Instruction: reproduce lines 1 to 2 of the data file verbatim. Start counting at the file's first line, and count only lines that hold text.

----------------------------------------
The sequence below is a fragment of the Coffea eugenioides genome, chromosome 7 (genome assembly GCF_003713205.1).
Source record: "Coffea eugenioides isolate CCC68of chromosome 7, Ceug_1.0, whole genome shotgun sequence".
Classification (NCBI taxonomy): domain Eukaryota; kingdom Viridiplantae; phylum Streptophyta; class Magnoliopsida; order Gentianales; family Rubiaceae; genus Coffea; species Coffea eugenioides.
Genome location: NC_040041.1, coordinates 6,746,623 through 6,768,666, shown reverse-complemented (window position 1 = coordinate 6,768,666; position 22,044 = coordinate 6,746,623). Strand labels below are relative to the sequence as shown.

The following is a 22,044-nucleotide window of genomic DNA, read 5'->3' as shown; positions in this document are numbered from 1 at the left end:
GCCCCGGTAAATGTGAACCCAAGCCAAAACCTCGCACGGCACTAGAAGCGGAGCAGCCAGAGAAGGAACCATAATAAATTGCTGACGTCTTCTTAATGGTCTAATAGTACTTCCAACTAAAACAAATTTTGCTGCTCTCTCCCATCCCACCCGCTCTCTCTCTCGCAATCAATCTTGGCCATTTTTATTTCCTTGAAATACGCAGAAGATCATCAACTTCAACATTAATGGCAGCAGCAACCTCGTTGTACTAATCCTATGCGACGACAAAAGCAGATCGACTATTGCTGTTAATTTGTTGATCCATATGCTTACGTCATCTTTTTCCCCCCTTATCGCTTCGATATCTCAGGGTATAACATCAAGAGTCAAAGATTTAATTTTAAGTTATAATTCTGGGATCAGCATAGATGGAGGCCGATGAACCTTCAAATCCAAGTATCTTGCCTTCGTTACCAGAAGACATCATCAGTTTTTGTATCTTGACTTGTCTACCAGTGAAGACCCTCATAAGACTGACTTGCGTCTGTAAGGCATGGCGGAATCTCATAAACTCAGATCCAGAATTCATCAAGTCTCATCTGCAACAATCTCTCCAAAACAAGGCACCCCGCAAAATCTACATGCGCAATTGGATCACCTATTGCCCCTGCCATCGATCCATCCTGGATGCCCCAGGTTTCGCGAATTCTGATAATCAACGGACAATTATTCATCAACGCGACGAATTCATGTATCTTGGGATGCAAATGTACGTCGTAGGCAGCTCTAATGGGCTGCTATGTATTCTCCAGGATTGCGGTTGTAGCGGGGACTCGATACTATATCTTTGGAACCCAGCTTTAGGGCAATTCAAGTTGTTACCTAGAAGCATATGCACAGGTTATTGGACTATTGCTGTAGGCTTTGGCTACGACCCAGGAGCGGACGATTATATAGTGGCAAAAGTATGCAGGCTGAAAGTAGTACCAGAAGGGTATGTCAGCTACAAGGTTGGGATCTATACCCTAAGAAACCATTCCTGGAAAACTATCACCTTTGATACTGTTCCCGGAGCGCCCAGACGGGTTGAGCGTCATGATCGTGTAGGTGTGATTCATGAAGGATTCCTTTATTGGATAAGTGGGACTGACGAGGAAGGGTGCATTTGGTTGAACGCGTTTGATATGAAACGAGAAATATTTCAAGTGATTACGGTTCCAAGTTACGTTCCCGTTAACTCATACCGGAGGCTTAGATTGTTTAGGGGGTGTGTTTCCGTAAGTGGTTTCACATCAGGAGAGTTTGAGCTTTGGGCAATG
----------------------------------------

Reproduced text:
The sequence below is a fragment of the Coffea eugenioides genome, chromosome 7 (genome assembly GCF_003713205.1).
Source record: "Coffea eugenioides isolate CCC68of chromosome 7, Ceug_1.0, whole genome shotgun sequence".